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Groundhog Day at the Old Vic

One gets the sense that Groundhog Day would fall a bit flat with a less dynamic and plastic leading actor. Andy Karl is definitely in his element as weatherman Phil Connors and his element is funny as heck. Despite a stellar supporting cast, the show hinges on a knockout performance from the leading man who sees more stage time than even Hamlet. Compared to Bill Murray’s iconic performance, Karl’s Phil is sexier, active and more pliable as befits the stage; but remarkably, whilst making the role his own, Karl also manages to maintain an ineffable Murray-ness at the core of the character.

The first act hits you like a whirlwind, a barrage music and dialogue swirling around you like snowflakes or ice skaters on Punxsutawney’s frozen lake. Fortunately, it’s a happy whirlwind, and I confess that a smile did not leave my face until the lights came up at intermission. As one would hope, everything is necessarily and impressively coordinated to evoke a believable sense of living repetition—a cyclicality that is mirrored in the multiple circular turntables navigated by the actors. Much of the dialogue occurs between characters strolling side by side seemingly moving forward but actually going nowhere, a reflection of the stagnant hell Phil experiences day after day. Act 1 successfully delivers this premise without becoming grating or tedious.

Things slow down in act 2 in an attempt to develop the emotional content of the show. Interestingly, the act opens with a ballad not by leading lady Rita (Carlyss Peer) but by the lesser role of Nancy, touchingly portrayed by Georgina Hagen. Unlike Rita, Nancy’s character is inherently dissatisfied and therefore her Groundhog Day loop is stuck on insecurity and unhappiness. In a way, this allows Nancy scope for emotional expression that is not granted to the character of Rita. Maybe unfortunately, it is necessary to the storyline that Rita’s character exist in a state of stability, waiting for Phil to catch up with her. Perhaps as a result, Peer comes across a tad lacklustre in the role—she is likeable but not fascinating.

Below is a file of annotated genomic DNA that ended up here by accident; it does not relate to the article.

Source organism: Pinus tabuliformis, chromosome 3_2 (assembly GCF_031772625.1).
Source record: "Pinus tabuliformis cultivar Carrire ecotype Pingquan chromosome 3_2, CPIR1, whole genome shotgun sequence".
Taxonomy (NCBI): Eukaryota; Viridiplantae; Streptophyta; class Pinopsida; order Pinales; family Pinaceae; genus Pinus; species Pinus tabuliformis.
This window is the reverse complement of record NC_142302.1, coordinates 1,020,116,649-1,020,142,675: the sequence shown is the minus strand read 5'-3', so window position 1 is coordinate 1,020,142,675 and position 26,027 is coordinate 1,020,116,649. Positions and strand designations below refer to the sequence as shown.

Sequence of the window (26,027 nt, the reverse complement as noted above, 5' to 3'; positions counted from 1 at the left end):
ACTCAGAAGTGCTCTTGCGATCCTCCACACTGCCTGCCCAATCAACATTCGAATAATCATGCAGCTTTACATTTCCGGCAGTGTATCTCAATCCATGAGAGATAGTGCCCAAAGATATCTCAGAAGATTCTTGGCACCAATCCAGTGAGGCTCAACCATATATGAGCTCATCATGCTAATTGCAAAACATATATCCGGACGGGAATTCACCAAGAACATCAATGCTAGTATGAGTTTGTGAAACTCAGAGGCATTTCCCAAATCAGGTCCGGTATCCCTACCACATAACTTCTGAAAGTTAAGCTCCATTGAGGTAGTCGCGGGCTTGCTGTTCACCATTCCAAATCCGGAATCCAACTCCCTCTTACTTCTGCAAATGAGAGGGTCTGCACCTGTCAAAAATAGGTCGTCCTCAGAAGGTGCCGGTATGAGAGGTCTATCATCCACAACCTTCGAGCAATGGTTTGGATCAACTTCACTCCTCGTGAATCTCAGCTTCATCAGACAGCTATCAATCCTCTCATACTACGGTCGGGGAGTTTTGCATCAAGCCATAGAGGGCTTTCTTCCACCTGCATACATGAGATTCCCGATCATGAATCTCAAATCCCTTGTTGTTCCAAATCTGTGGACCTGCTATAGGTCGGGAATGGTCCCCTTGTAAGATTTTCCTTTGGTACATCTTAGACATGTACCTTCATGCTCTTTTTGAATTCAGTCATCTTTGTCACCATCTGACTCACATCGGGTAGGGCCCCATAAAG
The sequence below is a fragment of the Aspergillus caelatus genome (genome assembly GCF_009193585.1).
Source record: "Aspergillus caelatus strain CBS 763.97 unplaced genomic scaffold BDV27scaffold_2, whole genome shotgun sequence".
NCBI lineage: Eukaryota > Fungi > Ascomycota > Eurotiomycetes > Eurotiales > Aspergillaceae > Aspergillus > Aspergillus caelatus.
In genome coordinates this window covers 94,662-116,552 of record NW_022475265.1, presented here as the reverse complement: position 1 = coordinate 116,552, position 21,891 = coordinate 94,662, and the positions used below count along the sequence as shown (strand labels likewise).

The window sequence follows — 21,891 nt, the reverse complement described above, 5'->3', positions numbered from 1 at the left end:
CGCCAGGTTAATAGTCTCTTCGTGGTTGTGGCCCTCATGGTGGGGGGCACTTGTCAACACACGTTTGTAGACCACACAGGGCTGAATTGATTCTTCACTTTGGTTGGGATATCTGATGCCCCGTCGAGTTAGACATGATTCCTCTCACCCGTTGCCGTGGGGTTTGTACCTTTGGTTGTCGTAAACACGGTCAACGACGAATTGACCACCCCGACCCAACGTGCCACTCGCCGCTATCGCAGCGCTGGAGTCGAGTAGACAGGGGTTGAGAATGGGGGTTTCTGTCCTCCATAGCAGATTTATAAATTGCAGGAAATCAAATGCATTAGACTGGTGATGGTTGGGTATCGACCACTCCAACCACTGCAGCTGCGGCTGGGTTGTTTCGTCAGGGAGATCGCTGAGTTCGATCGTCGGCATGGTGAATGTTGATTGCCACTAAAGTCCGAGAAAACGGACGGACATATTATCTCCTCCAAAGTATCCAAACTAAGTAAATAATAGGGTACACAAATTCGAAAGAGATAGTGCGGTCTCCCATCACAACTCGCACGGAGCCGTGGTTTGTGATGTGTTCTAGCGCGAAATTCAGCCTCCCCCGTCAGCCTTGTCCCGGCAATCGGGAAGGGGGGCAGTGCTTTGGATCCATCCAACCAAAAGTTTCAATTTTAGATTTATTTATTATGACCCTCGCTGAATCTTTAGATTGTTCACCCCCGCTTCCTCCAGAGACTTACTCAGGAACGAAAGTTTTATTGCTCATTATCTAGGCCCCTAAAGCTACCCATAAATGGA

Ned Ryerson’s (Andrew Langtree) ballad musically is a low-point for me, but any steam lost here is picked up by the lively tap number that ushers in the climax of Phil’s transformation. In general, if Tim Minchin falls short in creating uniquely standout melodies, he recovers with quirkily brilliant lyrics.

In the end, it is an absolute delight to watch Rita effortlessly fall in love with Phil as Phil falls in love life and finally embraces ‘knowing nothing’. Phil’s final day in Punxsutawney is joyful, hilarious, reflective and touching—a kind of microcosm of the show at large. Overall, the adaptation is a sparkling success, providing a highly entertaining evening of theatre.

Reviewed by Weekes Gaehl


Running 16 August 2016 – 17 September 2016

Music & Lyrics by Tim Minchin

Book by Danny Rubin

Directed by Matthew Warchus

The Old Vic Theatre

Tickets (£12 – £67.50) –

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